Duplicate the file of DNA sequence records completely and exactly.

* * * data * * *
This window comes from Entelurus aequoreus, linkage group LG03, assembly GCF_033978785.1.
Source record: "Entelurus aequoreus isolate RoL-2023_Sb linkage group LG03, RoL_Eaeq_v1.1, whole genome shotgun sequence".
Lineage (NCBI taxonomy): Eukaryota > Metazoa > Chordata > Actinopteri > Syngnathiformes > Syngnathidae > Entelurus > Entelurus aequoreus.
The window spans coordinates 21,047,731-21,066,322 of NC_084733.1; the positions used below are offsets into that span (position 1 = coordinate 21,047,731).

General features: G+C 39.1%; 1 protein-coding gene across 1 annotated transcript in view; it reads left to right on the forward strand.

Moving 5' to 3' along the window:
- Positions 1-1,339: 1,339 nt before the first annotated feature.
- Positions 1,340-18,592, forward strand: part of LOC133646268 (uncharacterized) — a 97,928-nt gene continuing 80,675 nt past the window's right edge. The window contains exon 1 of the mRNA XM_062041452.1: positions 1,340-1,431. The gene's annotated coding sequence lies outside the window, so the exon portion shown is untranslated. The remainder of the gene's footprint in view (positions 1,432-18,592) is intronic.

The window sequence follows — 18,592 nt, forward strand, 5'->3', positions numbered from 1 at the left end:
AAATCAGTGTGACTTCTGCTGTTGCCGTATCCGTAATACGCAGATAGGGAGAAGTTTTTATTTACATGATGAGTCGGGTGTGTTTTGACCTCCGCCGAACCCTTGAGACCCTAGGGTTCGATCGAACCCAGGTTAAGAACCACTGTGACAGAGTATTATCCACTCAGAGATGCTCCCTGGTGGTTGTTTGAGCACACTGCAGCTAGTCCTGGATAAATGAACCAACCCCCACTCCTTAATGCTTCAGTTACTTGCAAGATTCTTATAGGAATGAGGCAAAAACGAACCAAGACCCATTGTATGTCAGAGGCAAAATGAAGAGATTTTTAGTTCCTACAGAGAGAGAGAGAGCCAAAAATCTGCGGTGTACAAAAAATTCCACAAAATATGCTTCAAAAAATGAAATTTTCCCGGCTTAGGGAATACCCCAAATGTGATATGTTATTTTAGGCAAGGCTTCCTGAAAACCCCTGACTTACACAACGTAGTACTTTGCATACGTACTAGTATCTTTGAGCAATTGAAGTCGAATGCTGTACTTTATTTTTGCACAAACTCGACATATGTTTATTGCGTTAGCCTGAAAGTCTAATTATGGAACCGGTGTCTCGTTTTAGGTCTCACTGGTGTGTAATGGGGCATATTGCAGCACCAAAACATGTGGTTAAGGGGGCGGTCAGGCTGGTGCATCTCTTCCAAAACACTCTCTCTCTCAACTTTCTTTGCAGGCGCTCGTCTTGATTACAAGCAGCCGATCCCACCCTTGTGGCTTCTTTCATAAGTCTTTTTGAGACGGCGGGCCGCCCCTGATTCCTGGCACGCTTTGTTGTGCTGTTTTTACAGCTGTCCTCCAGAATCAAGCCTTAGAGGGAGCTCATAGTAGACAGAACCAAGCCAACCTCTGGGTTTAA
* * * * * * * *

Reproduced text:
This window comes from Entelurus aequoreus, linkage group LG03, assembly GCF_033978785.1.
Source record: "Entelurus aequoreus isolate RoL-2023_Sb linkage group LG03, RoL_Eaeq_v1.1, whole genome shotgun sequence".
Lineage (NCBI taxonomy): Eukaryota > Metazoa > Chordata > Actinopteri > Syngnathiformes > Syngnathidae > Entelurus > Entelurus aequoreus.
The window spans coordinates 21,047,731-21,066,322 of NC_084733.1; the positions used below are offsets into that span (position 1 = coordinate 21,047,731).

General features: G+C 39.1%; 1 protein-coding gene across 1 annotated transcript in view; it reads left to right on the forward strand.

Moving 5' to 3' along the window:
- Positions 1-1,339: 1,339 nt before the first annotated feature.
- Positions 1,340-18,592, forward strand: part of LOC133646268 (uncharacterized) — a 97,928-nt gene continuing 80,675 nt past the window's right edge. The window contains exon 1 of the mRNA XM_062041452.1: positions 1,340-1,431. The gene's annotated coding sequence lies outside the window, so the exon portion shown is untranslated. The remainder of the gene's footprint in view (positions 1,432-18,592) is intronic.

The window sequence follows — 18,592 nt, forward strand, 5'->3', positions numbered from 1 at the left end:
AAATCAGTGTGACTTCTGCTGTTGCCGTATCCGTAATACGCAGATAGGGAGAAGTTTTTATTTACATGATGAGTCGGGTGTGTTTTGACCTCCGCCGAACCCTTGAGACCCTAGGGTTCGATCGAACCCAGGTTAAGAACCACTGTGACAGAGTATTATCCACTCAGAGATGCTCCCTGGTGGTTGTTTGAGCACACTGCAGCTAGTCCTGGATAAATGAACCAACCCCCACTCCTTAATGCTTCAGTTACTTGCAAGATTCTTATAGGAATGAGGCAAAAACGAACCAAGACCCATTGTATGTCAGAGGCAAAATGAAGAGATTTTTAGTTCCTACAGAGAGAGAGAGAGCCAAAAATCTGCGGTGTACAAAAAATTCCACAAAATATGCTTCAAAAAATGAAATTTTCCCGGCTTAGGGAATACCCCAAATGTGATATGTTATTTTAGGCAAGGCTTCCTGAAAACCCCTGACTTACACAACGTAGTACTTTGCATACGTACTAGTATCTTTGAGCAATTGAAGTCGAATGCTGTACTTTATTTTTGCACAAACTCGACATATGTTTATTGCGTTAGCCTGAAAGTCTAATTATGGAACCGGTGTCTCGTTTTAGGTCTCACTGGTGTGTAATGGGGCATATTGCAGCACCAAAACATGTGGTTAAGGGGGCGGTCAGGCTGGTGCATCTCTTCCAAAACACTCTCTCTCTCAACTTTCTTTGCAGGCGCTCGTCTTGATTACAAGCAGCCGATCCCACCCTTGTGGCTTCTTTCATAAGTCTTTTTGAGACGGCGGGCCGCCCCTGATTCCTGGCACGCTTTGTTGTGCTGTTTTTACAGCTGTCCTCCAGAATCAAGCCTTAGAGGGAGCTCATAGTAGACAGAACCAAGCCAACCTCTGGGTTTAA